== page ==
Yeah. I mean, that's sort of natural behavior. You know, you think about, you know, sort of other other technologies. I was one of those people back in March of 2010, that was down standing in line to pick up my Apple iPad. Right. And so, you know, I got it. Like I said, I immediately before even had one I got what the iPad was was all about, I understood it. And I talked to a lot of people that just like, I don't get it, you know, I've got a laptop, I've got a, you know, a smartphone, why? Why would I need this thing in the middle. And so I think kind of any new technologies like that, it's about the technology adoption curve, and it's about early adopters and the innovators. And so EVs are just the same, right? Like these, these early people that were like 12 years into the modern era of EVs, right? And the early people, they're okay, with only 200 miles of range. They're okay with not a great charging network and experience and things like that, right. But the main stream, so you know, the way I think about it, Rebecca, is, we can't worry about those late adopters, like we have this joke that we talked about in the industry that, like if you're on Twitter, and social media, there's always these these people are like, I'm not going to get an EV until an electric truck that can go 500 miles without stopping, and I'm pulling a boat uphill. Right. And, I mean, there literally are lots of people that say that they don't necessarily talk in that tone of voice. But you know, we can't worry about them, because they're not going to buy an EV until 2035 or 2040, or whatever. Anyway, what we have to worry about is, you know, is is like those suburban households, right, that are that are driving a Ford Explorer SUV taking their kids to soccer practice, and school and stuff, like there's no reason, there is literally no reason they shouldn't be driving an EV. Right. And so, but they're not right, so we have to focus on just convincing that sort of low hanging fruit that people that are of, you know, decent incomes, living in a suburban, you know, three, you know, suburban house with a three car garage have to 2.3 cars, like there is no excuse for them. So I think that just sort of the last thing, Rebecca is just that, you know, if you think about like, I don't know, if either of you have solar I you know, we actually went we did solar first before we got our electric car, right? And I've talked to a lot of neighbors, it's like, well, yeah, solar prices, they keep coming down, right? And it's sort of the same thing with with EVs, right? The costs, except for the you know, how we talked about earlier with the rising cost of batteries and stuff, but but EVs are definitely you know, they're the, the batteries are getting more efficient. So there's gonna be more range, there's greater, you know, things like bi directional charging that are coming out all of those things, but, you know, when do you when do you- how long do you wait, the same was solar, right, like, we could have waited another 10 years before we got solar. But, you know, at some point, you just, you know, you have to target the people that are that are ready. And so the other thing of last thing I would say on this is, is something that, you know, that we've done is we've leased our two Tesla's and and here's an interesting anecdote. So our first Tesla was the Model S 60. That had 210 miles of range. And three years later, we got a Tesla Model S 100 D that has 335 miles of range, and we lowered our lease payment and so I think one of the things Rebecca that we're gonna we're gonna see is is that a lot of people because of this sort of technology obsolescence so this idea that you know, every year there's going to be you know, greater autonomous driving technology in the car there's going to be better bi directional charging capability- the car will be able to charge faster, you know, more range, all that kind of stuff. So I think we're gonna probably see, not everyone but but some segment of the argument or some segment of the market you know, opting to lease because then they know every three years, I'll just get the latest and greatest thing. So I think that could be an interesting twist in the market.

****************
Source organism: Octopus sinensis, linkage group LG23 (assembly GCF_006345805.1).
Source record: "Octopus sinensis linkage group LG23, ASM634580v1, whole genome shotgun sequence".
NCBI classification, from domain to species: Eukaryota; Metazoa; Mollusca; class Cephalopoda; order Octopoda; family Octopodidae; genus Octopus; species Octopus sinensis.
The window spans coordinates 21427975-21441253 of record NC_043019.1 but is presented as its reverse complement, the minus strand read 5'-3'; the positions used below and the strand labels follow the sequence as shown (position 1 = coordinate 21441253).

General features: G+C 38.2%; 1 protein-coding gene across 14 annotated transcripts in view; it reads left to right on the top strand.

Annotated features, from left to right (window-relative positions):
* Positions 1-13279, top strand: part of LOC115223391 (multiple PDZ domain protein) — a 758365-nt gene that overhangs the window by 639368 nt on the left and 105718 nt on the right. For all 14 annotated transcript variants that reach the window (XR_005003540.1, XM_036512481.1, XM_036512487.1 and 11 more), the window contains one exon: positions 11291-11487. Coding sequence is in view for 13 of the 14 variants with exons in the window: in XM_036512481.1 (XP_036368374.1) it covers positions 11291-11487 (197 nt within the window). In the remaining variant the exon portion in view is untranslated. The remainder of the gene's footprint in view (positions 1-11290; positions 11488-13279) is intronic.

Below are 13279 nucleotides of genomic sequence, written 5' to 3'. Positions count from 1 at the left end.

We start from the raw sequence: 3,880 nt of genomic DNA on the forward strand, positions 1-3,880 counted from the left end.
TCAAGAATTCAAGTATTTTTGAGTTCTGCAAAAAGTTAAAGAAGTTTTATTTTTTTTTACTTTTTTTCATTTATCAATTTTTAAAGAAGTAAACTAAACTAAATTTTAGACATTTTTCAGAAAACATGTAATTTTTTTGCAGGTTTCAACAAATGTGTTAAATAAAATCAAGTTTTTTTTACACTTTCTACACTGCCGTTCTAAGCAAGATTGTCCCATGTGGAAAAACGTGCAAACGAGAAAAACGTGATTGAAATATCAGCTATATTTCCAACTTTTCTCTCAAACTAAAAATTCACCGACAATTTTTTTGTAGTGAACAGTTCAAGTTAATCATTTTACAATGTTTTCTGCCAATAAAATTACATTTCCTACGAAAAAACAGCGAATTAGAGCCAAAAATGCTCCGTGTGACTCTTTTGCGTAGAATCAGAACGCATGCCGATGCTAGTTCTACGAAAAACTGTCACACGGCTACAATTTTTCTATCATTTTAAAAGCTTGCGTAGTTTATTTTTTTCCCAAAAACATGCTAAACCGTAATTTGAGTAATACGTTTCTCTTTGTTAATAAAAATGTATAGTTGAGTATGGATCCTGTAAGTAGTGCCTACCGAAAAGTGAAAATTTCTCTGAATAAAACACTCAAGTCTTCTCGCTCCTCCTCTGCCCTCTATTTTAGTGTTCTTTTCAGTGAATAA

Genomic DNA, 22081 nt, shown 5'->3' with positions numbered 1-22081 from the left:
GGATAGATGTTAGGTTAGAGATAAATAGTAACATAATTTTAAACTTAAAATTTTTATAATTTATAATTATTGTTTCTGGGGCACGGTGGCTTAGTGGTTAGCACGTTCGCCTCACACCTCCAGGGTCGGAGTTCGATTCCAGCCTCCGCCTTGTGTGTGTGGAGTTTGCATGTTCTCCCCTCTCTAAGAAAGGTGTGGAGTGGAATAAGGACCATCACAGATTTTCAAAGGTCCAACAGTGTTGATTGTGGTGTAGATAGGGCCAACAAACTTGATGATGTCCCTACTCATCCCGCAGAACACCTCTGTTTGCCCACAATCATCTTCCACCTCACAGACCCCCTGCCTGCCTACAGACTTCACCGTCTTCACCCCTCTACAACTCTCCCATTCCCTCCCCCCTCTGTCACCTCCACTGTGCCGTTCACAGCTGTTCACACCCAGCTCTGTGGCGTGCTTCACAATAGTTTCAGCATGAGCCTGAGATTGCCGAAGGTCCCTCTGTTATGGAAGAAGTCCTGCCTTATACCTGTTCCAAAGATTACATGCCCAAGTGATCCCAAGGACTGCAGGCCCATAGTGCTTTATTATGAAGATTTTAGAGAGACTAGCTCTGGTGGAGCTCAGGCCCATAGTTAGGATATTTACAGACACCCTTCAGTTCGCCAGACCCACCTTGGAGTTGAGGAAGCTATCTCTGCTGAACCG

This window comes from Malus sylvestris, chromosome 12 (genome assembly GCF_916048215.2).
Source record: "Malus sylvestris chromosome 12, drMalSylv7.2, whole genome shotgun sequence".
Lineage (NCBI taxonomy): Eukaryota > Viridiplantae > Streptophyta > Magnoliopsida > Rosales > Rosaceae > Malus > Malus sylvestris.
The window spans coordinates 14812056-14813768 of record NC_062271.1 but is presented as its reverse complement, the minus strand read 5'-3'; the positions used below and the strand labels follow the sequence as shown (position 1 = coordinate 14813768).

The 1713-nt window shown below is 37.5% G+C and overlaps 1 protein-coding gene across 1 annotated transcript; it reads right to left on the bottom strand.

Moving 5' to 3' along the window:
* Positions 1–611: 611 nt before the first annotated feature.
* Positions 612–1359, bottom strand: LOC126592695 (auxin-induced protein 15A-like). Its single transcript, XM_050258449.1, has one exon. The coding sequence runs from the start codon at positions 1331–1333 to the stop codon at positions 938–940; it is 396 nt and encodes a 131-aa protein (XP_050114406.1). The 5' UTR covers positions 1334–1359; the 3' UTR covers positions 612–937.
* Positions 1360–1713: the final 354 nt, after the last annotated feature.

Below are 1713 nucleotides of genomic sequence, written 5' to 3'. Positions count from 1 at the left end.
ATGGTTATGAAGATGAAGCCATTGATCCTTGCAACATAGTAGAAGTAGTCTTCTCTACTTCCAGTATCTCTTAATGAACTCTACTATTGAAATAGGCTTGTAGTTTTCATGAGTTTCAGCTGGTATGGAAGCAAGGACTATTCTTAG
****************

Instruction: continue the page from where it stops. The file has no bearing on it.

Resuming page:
Rebecca Schwartz  25:08